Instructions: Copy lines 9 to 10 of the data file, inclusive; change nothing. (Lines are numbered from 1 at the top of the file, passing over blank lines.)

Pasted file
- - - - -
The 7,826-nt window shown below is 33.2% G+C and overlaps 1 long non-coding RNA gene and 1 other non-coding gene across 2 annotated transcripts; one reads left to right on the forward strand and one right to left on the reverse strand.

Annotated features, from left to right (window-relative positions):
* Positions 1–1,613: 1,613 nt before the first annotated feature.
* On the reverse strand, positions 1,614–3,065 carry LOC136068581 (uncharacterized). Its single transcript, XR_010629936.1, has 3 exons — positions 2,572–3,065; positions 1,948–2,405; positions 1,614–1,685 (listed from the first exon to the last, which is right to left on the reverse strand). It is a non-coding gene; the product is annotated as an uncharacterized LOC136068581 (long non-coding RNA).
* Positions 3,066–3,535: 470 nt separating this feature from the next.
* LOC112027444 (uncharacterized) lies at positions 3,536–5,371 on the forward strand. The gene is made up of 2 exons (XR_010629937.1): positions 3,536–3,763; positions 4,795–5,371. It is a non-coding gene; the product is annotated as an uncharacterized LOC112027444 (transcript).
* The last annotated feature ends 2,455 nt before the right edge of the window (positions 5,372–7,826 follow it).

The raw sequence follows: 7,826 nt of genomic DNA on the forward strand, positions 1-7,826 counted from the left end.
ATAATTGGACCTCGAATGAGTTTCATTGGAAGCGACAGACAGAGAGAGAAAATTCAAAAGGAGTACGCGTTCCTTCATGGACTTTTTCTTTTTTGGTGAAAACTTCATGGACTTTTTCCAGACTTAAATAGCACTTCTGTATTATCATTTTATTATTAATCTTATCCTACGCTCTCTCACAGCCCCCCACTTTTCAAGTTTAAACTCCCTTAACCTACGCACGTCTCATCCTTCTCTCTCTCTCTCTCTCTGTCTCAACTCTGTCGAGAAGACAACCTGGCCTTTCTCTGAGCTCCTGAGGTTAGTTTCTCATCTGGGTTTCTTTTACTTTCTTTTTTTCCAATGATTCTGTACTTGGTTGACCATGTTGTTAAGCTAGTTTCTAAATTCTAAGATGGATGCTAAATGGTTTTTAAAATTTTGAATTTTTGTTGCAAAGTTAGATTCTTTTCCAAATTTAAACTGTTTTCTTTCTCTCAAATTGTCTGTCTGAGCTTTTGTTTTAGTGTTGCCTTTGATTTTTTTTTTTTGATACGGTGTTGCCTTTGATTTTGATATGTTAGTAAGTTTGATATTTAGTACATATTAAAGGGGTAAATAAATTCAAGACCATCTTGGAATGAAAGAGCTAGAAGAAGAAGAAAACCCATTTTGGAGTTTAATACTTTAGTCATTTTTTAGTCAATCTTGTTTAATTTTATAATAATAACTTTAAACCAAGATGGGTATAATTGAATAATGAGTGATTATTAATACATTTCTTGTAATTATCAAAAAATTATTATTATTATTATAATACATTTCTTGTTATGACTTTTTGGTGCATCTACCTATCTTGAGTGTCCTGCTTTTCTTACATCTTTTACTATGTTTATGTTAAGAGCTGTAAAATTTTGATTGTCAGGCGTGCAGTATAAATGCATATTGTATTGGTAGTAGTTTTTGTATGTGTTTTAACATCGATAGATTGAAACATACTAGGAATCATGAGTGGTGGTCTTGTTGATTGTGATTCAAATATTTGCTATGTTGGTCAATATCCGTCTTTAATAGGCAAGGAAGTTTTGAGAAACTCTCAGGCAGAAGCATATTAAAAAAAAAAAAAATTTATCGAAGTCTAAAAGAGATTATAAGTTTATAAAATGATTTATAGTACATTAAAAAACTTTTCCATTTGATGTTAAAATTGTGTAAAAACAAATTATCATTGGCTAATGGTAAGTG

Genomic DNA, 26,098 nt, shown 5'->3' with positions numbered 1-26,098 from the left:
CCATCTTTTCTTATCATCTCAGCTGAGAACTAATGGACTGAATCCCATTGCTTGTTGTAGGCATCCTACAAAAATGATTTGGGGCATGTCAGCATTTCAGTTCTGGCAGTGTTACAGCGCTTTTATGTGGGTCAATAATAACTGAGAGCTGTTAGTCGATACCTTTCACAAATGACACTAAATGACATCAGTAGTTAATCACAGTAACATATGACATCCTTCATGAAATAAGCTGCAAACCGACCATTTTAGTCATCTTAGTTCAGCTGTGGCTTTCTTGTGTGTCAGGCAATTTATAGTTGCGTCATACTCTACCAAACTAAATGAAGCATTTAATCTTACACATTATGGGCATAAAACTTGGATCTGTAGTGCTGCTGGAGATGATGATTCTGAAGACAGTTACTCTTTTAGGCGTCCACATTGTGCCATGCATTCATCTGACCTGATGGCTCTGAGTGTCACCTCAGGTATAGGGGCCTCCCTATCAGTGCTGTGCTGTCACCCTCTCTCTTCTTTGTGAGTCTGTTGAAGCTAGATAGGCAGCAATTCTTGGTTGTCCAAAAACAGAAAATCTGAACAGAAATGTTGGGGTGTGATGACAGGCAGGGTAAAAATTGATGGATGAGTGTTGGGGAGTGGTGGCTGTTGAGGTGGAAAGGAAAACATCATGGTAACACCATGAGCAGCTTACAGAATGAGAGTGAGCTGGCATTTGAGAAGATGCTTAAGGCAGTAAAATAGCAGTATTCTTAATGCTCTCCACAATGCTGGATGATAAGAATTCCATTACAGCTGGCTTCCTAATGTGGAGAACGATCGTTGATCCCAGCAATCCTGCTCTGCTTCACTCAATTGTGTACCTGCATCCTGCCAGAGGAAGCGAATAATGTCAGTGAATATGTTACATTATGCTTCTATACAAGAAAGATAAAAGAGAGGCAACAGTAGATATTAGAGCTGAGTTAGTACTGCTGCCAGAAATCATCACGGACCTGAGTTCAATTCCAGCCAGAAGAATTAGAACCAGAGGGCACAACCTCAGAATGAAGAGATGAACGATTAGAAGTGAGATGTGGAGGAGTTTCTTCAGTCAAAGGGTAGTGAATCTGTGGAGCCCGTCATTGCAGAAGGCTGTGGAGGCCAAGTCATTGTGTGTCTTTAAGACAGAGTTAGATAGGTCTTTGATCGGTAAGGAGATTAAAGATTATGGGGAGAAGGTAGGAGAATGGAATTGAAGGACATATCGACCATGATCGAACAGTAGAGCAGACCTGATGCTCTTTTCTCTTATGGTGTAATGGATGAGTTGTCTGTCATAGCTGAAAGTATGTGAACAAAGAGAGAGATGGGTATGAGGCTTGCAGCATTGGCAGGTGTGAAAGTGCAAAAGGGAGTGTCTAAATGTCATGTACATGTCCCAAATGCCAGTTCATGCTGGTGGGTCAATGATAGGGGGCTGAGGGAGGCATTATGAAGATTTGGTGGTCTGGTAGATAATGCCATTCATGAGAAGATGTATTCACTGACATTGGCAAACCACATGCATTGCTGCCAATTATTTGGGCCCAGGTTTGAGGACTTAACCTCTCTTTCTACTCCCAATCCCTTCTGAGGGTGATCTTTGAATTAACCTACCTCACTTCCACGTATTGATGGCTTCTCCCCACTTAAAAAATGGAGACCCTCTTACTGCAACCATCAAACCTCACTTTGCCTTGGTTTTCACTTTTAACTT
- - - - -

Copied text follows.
ATAATTGGACCTCGAATGAGTTTCATTGGAAGCGACAGACAGAGAGAGAAAATTCAAAAGGAGTACGCGTTCCTTCATGGACTTTTTCTTTTTTGGTGAAAACTTCATGGACTTTTTCCAGACTTAAATAGCACTTCTGTATTATCATTTTATTATTAATCTTATCCTACGCTCTCTCACAGCCCCCCACTTTTCAAGTTTAAACTCCCTTAACCTACGCACGTCTCATCCTTCTCTCTCTCTCTCTCTCTGTCTCAACTCTGTCGAGAAGACAACCTGGCCTTTCTCTGAGCTCCTGAGGTTAGTTTCTCATCTGGGTTTCTTTTACTTTCTTTTTTTCCAATGATTCTGTACTTGGTTGACCATGTTGTTAAGCTAGTTTCTAAATTCTAAGATGGATGCTAAATGGTTTTTAAAATTTTGAATTTTTGTTGCAAAGTTAGATTCTTTTCCAAATTTAAACTGTTTTCTTTCTCTCAAATTGTCTGTCTGAGCTTTTGTTTTAGTGTTGCCTTTGATTTTTTTTTTTTGATACGGTGTTGCCTTTGATTTTGATATGTTAGTAAGTTTGATATTTAGTACATATTAAAGGGGTAAATAAATTCAAGACCATCTTGGAATGAAAGAGCTAGAAGAAGAAGAAAACCCATTTTGGAGTTTAATACTTTAGTCATTTTTTAGTCAATCTTGTTTAATTTTATAATAATAACTTTAAACCAAGATGGGTATAATTGAATAATGAGTGATTATTAATACATTTCTTGTAATTATCAAAAAATTATTATTATTATTATAATACATTTCTTGTTATGACTTTTTGGTGCATCTACCTATCTTGAGTGTCCTGCTTTTCTTACATCTTTTACTATGTTTATGTTAAGAGCTGTAAAATTTTGATTGTCAGGCGTGCAGTATAAATGCATATTGTATTGGTAGTAGTTTTTGTATGTGTTTTAACATCGATAGATTGAAACATACTAGGAATCATGAGTGGTGGTCTTGTTGATTGTGATTCAAATATTTGCTATGTTGGTCAATATCCGTCTTTAATAGGCAAGGAAGTTTTGAGAAACTCTCAGGCAGAAGCATATTAAAAAAAAAAAAAATTTATCGAAGTCTAAAAGAGATTATAAGTTTATAAAATGATTTATAGTACATTAAAAAACTTTTCCATTTGATGTTAAAATTGTGTAAAAACAAATTATCATTGGCTAATGGTAAGTG

Genomic DNA, 26,098 nt, shown 5'->3' with positions numbered 1-26,098 from the left: